A microscopic image of the hepatitis A virus. Credit: Courtesy of the U.S. Food and Drug Administration

Health officials warn that customers of a Moosehead Lake restaurant are at risk of contracting hepatitis A.

A worker at The Birches Resort who was ill with hepatitis A handled food while infectious between Sept. 2 and 22, according to Robert Long, a spokesperson for the Maine Center for Disease Control and Prevention.

Anyone who dined at or got takeout, delivery or curbside pickup from the Rockwood restaurant is at risk of contracting the illness, Long said.

Long said anyone who may have eaten food from or worked at The Birches between Sept. 16 and 22 should get vaccinated within 14 days of their exposure. A vaccination isn’t recommended for those outside the 14-day window when it is effective against infection, but those who dined or worked at the restaurant between Sept. 2 and 15 should watch for hepatitis A symptoms, which can show 15 to 50 days after exposure.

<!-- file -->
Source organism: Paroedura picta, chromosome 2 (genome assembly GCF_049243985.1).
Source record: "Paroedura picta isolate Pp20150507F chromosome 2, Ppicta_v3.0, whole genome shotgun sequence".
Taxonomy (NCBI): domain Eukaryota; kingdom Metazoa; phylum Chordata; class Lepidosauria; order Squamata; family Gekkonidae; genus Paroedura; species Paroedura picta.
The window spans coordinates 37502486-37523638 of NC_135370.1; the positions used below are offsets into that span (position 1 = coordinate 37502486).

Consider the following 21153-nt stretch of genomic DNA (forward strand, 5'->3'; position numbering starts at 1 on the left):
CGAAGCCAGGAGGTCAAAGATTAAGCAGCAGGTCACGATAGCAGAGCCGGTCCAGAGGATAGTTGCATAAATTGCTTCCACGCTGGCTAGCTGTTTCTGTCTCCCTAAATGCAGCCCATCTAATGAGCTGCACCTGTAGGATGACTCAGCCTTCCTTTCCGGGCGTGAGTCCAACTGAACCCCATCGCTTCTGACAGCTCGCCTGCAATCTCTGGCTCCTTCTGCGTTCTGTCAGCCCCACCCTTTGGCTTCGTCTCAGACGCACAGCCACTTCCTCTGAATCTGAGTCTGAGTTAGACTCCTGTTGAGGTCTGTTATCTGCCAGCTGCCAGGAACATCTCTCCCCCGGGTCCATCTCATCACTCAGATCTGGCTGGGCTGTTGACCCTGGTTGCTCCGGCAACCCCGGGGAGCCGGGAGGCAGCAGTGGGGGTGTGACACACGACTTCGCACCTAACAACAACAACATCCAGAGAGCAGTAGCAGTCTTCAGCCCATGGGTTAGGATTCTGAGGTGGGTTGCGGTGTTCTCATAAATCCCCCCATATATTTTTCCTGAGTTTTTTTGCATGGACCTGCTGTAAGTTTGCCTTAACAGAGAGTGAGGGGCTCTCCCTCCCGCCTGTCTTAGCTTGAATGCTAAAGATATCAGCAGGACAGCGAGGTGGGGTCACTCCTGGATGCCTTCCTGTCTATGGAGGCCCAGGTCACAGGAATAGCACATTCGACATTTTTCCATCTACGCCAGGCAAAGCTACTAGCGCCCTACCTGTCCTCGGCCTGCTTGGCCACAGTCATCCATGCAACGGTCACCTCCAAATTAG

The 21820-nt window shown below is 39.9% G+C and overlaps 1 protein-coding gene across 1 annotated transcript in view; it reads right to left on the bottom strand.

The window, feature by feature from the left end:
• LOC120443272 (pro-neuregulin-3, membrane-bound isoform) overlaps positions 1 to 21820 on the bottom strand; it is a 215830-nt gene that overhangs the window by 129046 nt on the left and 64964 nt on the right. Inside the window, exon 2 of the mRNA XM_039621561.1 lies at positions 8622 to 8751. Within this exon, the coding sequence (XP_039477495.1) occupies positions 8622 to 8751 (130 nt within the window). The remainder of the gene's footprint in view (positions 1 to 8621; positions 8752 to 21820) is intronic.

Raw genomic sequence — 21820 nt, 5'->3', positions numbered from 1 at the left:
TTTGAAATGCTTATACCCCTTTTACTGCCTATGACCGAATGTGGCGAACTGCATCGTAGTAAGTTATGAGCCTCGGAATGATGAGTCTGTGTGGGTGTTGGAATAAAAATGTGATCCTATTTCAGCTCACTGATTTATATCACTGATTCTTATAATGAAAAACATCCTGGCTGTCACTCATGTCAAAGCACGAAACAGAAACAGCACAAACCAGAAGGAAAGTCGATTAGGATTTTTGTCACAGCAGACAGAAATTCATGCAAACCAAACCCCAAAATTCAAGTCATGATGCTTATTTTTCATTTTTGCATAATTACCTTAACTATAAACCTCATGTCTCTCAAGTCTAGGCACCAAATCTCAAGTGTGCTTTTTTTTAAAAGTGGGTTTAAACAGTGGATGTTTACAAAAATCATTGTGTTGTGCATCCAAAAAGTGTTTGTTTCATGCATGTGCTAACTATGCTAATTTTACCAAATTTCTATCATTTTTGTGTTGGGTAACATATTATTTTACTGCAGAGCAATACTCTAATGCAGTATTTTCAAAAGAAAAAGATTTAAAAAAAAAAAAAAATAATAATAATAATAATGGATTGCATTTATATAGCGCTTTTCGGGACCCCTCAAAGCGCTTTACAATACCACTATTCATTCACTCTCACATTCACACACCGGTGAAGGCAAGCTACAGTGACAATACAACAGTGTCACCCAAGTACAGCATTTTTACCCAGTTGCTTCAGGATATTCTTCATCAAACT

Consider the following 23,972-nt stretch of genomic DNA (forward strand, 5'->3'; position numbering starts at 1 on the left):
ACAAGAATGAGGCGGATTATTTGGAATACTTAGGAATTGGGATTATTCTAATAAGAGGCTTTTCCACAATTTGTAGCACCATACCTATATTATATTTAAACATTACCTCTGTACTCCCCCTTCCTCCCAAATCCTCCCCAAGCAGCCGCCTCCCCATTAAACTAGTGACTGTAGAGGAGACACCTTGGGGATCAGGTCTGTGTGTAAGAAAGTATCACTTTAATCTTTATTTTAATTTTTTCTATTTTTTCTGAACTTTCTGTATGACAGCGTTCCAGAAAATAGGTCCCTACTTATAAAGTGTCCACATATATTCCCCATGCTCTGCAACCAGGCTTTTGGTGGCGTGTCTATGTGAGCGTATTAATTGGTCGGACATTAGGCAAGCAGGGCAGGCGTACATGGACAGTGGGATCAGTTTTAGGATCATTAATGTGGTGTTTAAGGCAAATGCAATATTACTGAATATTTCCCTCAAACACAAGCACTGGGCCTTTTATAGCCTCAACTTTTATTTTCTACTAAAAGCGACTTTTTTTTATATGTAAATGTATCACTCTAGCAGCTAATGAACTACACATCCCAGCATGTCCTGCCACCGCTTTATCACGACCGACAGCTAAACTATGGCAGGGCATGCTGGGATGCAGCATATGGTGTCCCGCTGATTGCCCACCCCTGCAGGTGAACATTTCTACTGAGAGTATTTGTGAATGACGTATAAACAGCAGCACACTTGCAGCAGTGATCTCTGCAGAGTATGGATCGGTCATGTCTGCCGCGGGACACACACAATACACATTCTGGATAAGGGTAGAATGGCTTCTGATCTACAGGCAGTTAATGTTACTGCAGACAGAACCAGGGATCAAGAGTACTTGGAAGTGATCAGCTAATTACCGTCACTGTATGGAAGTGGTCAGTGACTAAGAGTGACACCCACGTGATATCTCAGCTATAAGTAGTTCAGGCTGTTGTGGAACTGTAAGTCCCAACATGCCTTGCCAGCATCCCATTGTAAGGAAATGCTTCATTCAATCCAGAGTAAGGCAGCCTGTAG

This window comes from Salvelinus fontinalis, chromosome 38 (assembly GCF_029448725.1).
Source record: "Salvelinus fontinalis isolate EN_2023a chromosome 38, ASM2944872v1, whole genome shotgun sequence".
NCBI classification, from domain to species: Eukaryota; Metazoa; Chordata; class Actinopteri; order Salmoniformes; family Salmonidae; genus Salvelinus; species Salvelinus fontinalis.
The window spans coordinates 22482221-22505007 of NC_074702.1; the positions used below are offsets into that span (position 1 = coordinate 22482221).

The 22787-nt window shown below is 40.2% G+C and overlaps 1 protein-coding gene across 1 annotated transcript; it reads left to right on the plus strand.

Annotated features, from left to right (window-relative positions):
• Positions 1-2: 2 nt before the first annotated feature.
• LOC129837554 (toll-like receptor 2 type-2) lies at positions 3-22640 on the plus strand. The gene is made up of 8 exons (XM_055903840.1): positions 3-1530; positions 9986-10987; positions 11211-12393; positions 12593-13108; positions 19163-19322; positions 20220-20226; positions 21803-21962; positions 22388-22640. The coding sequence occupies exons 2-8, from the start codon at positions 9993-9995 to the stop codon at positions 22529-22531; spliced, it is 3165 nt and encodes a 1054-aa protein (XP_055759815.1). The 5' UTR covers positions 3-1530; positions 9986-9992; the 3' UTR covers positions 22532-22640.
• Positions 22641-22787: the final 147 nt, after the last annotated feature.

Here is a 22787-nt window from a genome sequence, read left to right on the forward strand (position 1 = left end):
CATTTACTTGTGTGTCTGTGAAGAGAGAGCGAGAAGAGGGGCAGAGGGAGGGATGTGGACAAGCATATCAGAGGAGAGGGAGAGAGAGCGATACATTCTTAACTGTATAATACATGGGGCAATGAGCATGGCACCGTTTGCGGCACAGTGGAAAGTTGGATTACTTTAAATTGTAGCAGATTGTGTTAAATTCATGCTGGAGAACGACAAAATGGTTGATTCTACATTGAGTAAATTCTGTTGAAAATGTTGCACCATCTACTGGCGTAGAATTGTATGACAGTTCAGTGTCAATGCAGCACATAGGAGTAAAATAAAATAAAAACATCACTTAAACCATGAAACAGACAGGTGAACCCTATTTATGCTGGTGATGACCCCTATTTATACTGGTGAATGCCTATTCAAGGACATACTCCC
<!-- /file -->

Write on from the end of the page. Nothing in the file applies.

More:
Symptoms of hepatitis A, a liver infection, include fatigue, nausea, stomach pain, dark urine and jaundice, according to the U.S. Centers for Disease Control and Prevention. Those can last up to two months.

Most people who contract hepatitis A do not have long-lasting illness, according to the federal health agency.

The best way to prevent hepatitis A is through vaccination, though good hand hygiene also plays an important role in preventing its spread, according to the Maine CDC. The Maine CDC strongly recommends hepatitis A vaccination for people who use drugs (injection or non-injection), people experiencing homelessness, men who have sex with men and people who are, or were recently, incarcerated.